Dynamic range is a big deal. My camera has about 11 stops of dynamic range (the range between the brightest and darkest part of an image). However, your eyes have about 19 stops of dynamic range. Those additional stops make a difference. When I got my images out of camera, they looked nothing like what I saw standing there. The camera exposed for the sun and everything else went dark. So, I started to see what I could make happen in Photoshop, but the more I edited the photo the more surreal the landscape became. At some point, I gave up on recreating what my eyes saw standing there and focused more on making what I felt standing there. The image went from documentary to art.

I like that idea. I'm creating art. But, don't be deceived. The romanticism of "art" comes with the realization that certainty is an illusion. For me, this is a problem. I made seven different versions of this photo and over 100 edits. Some more vibrant, others more moody. Some with atmosphere, some without. I sent messages to my dad, I posted options on Facebook. 

This is where I landed. Not because it's done or because it's the best version, but because at some point you have to stop. Historically, artists have always made several versions of their works. I have no idea how they settle on one. Perhaps, it's apparent when they look at it. Perhaps, they simply move on. 

I don't know that this is good. I think it is, but I'm not certain. Technically, perhaps not. But from a "I want to stand there" perspective, I think it works. Regardless, it's time to put it to bed.


Last weekend, I was fortunate enough to meet up with Joy to take her Georgia Tech graduation photos! Unlike past subjects or commissions, I didn't know Joy - she was referred to me by a mutual friend whose engagement photos I took a few months back. We met a couple days prior to the shoot to discuss what she was looking for and to get to know each other a little better. Not only were we able to get all the awkward silences out of the way, but it gave us the opportunity to get more comfortable with each other. It certainly made shooting easier. Joy knew exactly what she wanted and required little direction when posing. I was a little nervous that I wasn't getting the shots I was hoping for, but once I got into post I realized that there were so many excellent candidates! Below are some of my favorites.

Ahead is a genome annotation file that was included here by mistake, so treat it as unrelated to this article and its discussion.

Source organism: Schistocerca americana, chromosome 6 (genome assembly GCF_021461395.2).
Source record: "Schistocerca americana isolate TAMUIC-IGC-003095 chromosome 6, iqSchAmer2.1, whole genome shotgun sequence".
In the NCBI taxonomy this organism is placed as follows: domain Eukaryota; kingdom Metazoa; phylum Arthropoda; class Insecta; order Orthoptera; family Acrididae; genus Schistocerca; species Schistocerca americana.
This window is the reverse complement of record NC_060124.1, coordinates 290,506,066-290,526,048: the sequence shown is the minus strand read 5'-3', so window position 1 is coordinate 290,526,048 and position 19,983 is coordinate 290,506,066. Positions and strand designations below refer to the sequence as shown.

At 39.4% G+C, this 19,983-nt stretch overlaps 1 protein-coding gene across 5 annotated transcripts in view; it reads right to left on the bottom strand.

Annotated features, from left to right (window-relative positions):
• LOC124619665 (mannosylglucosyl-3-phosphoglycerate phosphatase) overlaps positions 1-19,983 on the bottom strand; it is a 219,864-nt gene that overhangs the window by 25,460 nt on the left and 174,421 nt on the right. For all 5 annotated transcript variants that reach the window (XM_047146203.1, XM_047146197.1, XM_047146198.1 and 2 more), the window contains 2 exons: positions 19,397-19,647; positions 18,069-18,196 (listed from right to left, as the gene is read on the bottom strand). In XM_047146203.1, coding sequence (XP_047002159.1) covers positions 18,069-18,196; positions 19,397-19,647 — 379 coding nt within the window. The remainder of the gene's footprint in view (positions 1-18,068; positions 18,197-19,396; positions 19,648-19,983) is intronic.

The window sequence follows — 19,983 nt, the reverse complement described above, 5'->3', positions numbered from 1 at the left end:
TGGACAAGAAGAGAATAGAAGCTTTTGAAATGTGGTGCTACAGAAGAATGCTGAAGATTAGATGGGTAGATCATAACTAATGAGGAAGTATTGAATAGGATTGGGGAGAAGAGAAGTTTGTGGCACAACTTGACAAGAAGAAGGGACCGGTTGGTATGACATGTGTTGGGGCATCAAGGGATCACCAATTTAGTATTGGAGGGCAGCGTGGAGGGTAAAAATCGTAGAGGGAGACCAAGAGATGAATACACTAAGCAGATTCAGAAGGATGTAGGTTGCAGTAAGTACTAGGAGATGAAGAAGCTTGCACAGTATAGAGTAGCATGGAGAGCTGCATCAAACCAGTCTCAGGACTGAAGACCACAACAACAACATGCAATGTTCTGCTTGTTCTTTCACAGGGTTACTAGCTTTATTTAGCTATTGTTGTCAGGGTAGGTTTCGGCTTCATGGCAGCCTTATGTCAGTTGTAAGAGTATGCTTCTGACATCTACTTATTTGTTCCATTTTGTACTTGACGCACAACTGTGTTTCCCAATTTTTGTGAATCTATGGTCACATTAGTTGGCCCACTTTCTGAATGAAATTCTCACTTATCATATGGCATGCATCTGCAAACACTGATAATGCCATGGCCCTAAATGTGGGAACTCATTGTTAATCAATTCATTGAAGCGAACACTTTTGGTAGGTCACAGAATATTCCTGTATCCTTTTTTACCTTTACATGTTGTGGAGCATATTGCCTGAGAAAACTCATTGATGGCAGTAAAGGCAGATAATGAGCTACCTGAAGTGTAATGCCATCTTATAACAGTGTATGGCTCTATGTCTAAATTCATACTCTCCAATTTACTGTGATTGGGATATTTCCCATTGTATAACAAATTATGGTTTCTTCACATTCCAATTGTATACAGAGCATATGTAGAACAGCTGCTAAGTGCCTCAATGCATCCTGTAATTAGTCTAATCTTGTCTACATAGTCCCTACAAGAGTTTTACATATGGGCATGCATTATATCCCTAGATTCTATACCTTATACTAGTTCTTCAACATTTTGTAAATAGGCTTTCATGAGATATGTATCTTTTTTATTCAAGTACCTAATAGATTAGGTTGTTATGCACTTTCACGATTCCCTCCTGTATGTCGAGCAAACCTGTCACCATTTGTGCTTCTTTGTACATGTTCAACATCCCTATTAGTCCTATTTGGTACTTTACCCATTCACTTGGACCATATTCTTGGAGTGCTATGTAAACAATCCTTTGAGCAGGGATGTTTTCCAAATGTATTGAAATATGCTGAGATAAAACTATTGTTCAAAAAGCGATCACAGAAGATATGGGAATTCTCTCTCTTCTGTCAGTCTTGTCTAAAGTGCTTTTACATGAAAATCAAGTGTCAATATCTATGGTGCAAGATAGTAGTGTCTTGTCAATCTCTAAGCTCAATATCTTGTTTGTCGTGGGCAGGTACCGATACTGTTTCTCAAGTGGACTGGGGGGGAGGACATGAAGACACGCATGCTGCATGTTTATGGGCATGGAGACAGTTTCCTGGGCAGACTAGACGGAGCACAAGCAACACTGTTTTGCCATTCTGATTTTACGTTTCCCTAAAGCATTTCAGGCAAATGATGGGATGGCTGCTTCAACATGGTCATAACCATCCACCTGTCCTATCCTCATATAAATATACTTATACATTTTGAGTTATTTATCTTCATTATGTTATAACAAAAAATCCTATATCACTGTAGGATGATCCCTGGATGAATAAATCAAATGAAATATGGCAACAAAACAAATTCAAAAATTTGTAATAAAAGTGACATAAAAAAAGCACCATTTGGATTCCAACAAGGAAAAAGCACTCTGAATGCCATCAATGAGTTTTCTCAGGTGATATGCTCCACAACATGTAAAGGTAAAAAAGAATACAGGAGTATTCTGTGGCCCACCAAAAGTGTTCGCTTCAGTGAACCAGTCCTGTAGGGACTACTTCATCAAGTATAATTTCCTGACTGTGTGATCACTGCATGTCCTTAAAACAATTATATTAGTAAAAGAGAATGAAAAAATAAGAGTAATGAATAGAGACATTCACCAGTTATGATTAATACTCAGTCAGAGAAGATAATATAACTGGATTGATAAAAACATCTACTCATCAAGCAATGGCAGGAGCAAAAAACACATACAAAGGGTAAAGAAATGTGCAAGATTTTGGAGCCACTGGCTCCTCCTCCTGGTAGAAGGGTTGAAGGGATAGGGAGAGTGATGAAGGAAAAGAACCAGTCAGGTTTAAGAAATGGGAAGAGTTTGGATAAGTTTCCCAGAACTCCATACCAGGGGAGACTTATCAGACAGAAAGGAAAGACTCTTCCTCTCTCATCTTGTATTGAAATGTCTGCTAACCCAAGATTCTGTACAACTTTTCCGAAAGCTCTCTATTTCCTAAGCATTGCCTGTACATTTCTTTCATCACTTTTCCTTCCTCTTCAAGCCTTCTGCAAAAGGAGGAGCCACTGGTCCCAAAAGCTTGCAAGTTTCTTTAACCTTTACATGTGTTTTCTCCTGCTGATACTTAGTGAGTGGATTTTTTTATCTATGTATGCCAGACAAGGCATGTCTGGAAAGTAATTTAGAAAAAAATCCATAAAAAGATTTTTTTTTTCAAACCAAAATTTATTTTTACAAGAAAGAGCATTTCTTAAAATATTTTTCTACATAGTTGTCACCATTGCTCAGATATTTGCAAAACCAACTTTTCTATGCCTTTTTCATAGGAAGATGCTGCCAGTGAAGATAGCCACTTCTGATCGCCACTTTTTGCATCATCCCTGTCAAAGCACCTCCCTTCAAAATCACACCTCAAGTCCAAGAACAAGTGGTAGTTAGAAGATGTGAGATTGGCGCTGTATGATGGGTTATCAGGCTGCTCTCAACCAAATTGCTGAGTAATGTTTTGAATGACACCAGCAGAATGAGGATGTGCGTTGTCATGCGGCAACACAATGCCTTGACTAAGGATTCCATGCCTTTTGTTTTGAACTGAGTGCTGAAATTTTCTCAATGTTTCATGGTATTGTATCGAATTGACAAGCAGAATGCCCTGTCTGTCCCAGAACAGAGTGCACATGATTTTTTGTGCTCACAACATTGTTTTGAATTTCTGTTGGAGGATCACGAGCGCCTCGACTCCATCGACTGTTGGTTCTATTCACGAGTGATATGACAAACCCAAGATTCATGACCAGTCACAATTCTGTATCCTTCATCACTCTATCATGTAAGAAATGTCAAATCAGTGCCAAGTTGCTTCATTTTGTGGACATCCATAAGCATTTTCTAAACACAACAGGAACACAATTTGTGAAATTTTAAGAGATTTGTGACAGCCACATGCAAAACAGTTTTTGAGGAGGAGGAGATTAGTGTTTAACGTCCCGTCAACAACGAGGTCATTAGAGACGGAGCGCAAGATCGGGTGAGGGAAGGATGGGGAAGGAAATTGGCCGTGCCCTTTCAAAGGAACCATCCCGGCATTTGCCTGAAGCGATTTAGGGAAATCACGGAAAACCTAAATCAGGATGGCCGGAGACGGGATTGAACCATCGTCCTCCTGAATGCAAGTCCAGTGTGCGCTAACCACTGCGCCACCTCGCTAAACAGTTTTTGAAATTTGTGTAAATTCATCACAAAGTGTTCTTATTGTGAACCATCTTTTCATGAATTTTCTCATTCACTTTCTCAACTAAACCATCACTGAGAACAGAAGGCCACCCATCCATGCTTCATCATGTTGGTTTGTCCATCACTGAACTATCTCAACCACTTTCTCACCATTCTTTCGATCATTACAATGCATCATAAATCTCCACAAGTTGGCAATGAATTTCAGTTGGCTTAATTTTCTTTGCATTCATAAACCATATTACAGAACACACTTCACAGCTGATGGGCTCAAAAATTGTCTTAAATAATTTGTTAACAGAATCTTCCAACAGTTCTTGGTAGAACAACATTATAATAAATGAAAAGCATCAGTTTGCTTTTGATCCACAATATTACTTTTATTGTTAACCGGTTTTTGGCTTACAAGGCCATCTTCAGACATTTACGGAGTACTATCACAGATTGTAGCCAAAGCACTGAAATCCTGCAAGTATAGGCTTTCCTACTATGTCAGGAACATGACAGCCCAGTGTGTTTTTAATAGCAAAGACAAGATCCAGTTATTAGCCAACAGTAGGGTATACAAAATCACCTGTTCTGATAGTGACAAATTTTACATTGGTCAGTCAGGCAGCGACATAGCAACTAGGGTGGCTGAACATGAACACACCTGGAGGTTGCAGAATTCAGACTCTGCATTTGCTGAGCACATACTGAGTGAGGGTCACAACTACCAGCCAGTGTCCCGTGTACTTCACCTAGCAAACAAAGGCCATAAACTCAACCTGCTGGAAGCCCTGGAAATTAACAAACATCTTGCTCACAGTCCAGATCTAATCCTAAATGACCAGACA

A few weeks back, I tried to take a portrait of Katie. It was terrible. My fault, no hers. I didn't have a clear vision and, in addition to the photos just being technically poor, they did little to capture her personality.

This past weekend, I was doing a photoshoot with Joy. She wanted some graduation photos (more on this later) and we found ourselves in this beautiful, open space where the grass was incredibly well-kept. I had this idea of her laying down on the grass and taking her portrait from above. It was terrible. I don't think either one of us were prepared for the awkwardness of it. And, in addition to already being nervous, I didn't have a good idea of what I wanted. So, I took a few shots and I moved us along as quickly as possible. As you might expect, they weren't great.

But, as I was thinking more about the photo, I thought it might work well for Katie. So, I told her about my idea and we went back and forth about what might look best. The result was the portrait below.

When on a photoshoot, I typically end up with a lot of good photos, but not a lot of great photos. In part, it's because I don't have a sense of what shot I'm trying to capture until I'm in that moment. But, looking back over the last year, my best photos (or rather, the ones I like the best) are those where I had a clear vision of what I was trying to capture. It's a good lesson. You can take a lot of good photos with little planning, but it's rather difficult to take a great one.


This weekend, I started reading a book titled "Studio Anywhere." It's a good read regarding how to use your environment to take interesting portraits. Concurrently, I was also taking a course on lighting and tried to put what I learned into practice. I upped the difficulty considerably by making a self-portrait. It's hard to critique a photo where you're the subject, so I'm just going to throw it up here with little else. The goal was to make this work using one light (and the desk light) so it's a pretty low-light photo. I tried to embrace the noise. 

Try not to get distracted by my handsomeness. 

Cheesecake Ice Cream

This past weekend, I made some Cheesecake Ice Cream. I'm a regular Martha Stewart. My mother gave me the recipe and she did not disappoint. I was fairly displeased with my last attempt a photographing food, so I decided to give it another shot. I took a Lynda course on food photography prior to doing so and I think it (obviously) made a big difference. Drool away.

Cheesecake Ice Cream 01

And, because I know some of you want it. Below is the recipe.

12 ounces cream cheese, room temperature
1/4 cup sour cream, room temperature
1/4 cup mascarpone, room temperature
1 cup granulated sugar
1/2 teaspoon salt
1 cup whole milk, room temperature
2 teaspoons pure vanilla extract

Put the cream cheese into the bowl and mix until smooth. A mixer with a paddle works best. While mixing, slowly add sugar and salt. Add mascarpone and mix until well-combined. Slowly add the milk and vanilla and mix until smooth. Fold in the sour cream. Cover and refrigerate overnight.

Pour the mix into your ice cream maker until the consistency is to your liking. I like to put it in the freezer for a couple of hours before serving.